Diet Changes That Boost Mental and Emotional Wellness

By on July 11, 2018
Diet Changes That Boost Mental and Emotional Wellness

Depression, mental wellness is one of the most prevalent and costly medical conditions in the world. There is research to prove and support what forward-thinking health practitioners are teaching – we can end depression and anxiety without medication.

Whole-body wellness begins with nutrition. It is well known that there is a clear association between diet quality and the risk for depression.

Whole Foods Help Reduce Depressive Symptoms

A three-month-long study published in 2017 in the international journal BMC Medicine, showed that adults with major depressive disorder experienced a 30% reduction in their depressive symptoms by focusing on the quality of their diet compared to 8% of those who only received social support.

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Participants were given instruction to increase the consumption of whole foods including lean red meats, fish, vegetables, fruits, olive oil, and nuts.

At the same time, these individuals were instructed to reduce consumption of unhealthy foods such as sugary drinks, fast-food, fried food, boxed cereal, sweets, and other processed food.

Food is much more than fuel for the body.

In her book, A Mind of Your Own, Kelly Brogan, MD lists 24 scientific studies supporting the idea that dietary change is a powerful means for treating cognitive impairment, anxiety, and depression.

  1. Eat the right kind of unprocessed carbs. Fresh vegetables and fruits, nuts, and seeds. Some people may be able to include certain gluten-free grains like rice and quinoa. Colorful vegetables are loaded with nutrients that will help support good moods. Vegetables are a source of carbohydrates that do not spike blood sugar. Include vegetables at every meal, consuming 4 or more cups per day.
  2. Stop eating processed and packaged food. By eliminating processed foods you will be able to stay away from refined flour, sugars, industrially processed vegetable oils (corn, soy, canola, peanut, cotton, safflower, sunflower), dye and preservatives.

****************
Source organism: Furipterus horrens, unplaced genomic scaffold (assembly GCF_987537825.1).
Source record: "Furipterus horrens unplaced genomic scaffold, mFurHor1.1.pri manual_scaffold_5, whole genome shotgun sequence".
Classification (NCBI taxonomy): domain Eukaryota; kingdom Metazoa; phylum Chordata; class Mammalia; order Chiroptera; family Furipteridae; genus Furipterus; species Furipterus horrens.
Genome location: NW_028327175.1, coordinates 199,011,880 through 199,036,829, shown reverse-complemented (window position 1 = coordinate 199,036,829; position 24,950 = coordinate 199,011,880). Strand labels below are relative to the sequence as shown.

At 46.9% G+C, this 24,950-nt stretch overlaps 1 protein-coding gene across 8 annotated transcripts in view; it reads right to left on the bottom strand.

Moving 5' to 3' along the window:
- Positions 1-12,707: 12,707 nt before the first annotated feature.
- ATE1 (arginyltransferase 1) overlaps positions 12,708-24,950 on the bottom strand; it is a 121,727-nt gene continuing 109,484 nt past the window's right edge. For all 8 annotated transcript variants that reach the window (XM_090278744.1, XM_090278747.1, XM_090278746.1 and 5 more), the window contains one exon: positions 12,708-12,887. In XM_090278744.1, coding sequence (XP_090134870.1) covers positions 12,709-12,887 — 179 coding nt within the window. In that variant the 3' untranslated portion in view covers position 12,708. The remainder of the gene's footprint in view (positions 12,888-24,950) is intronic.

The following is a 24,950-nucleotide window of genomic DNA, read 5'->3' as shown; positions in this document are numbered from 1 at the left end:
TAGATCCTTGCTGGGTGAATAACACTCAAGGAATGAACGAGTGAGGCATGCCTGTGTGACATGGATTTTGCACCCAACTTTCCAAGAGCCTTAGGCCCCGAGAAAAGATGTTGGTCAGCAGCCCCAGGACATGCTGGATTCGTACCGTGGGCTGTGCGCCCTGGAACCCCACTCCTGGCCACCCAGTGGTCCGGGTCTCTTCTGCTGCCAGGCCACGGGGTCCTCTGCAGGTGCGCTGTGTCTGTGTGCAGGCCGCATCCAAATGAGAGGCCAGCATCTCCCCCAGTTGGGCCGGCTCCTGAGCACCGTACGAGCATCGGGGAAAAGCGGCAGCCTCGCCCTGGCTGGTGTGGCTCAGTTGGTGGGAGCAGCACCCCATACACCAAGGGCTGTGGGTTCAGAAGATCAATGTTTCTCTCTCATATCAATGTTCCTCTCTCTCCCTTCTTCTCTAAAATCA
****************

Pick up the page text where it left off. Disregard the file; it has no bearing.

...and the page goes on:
3. Eat quality protein daily. Enjoy high-quality animal products and wild fish. Also, know where your food comes from as improving that relationship between you and the food you buy can affect your overall health. You will want to know where it’s raised, where it was grown, and how it was fed. This is because when animals are raised roaming free on organic pastures we can enjoy the health benefits that come from consuming red meat, fish, poultry and eggs. Protein foods supply the amino acids needed for happy brain chemicals, neurotransmitters. Enjoy three to four ounces of protein per meal.
  4. Eat Omega-3 foods and take a supplement. To feel your best, you must feed your brain high-quality fats. Omega-3 fats are a wonder food for the brain. The best Omega-3 fats are found in wild salmon, sardines, herring, anchovies, and mackerel. Grassfed animal foods also have omega-3 fats, but supplementing with 2 – 3 tsp of Cod Liver Oil or Fish Oil will keep your omega-3 levels up in the optimal range.
  5. Eat quality fats at every meal. Your brain is made mostly of fat and cholesterol. Nerves need saturated fat to send signals properly. We have been wrongly avoiding healthy saturated fat because we were told it was bad. There is no association between the consumption of saturated fat and coronary artery disease. However, consuming trans fats is a risk for coronary heart disease (Am J Epidemiol. 1997 May 15;145(10):876-87). Enjoy eating healthy saturated fats like grass-fed butter, raw cheese, pastured egg yolks, grass-fed meat. Other healthy fats include avocados, olives, coconut, and oils from these foods.

It is time to consider that depression is not a disease but it is a symptom that can be treated naturally. Dietary intervention is the first step.

In my practice, I also help women remove the toxins from their environment, work on improving hormonal balance, sleep and using natural supports like supplements, herbs, and essential oils.

Erin Chamerlik, MS. is a health and nutrition educator located in Nashville, TN.

Connect with Erin by visiting 

About Erin Chamerlik

Erin Chamerlik is a health and wellness educator. She is a mentor and coach for people who are ready to change. Her company, Get Better Wellness, Inc., is based in Nashville, TN. Erin extends her message through blogging, podcasts, social media (Twitter, FaceBook, Pinterest and Instagram), workshops and on-line webinars and Facebook health communities. Connect with Erin at

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Diet Changes That Boost Mental and Emotional Wellness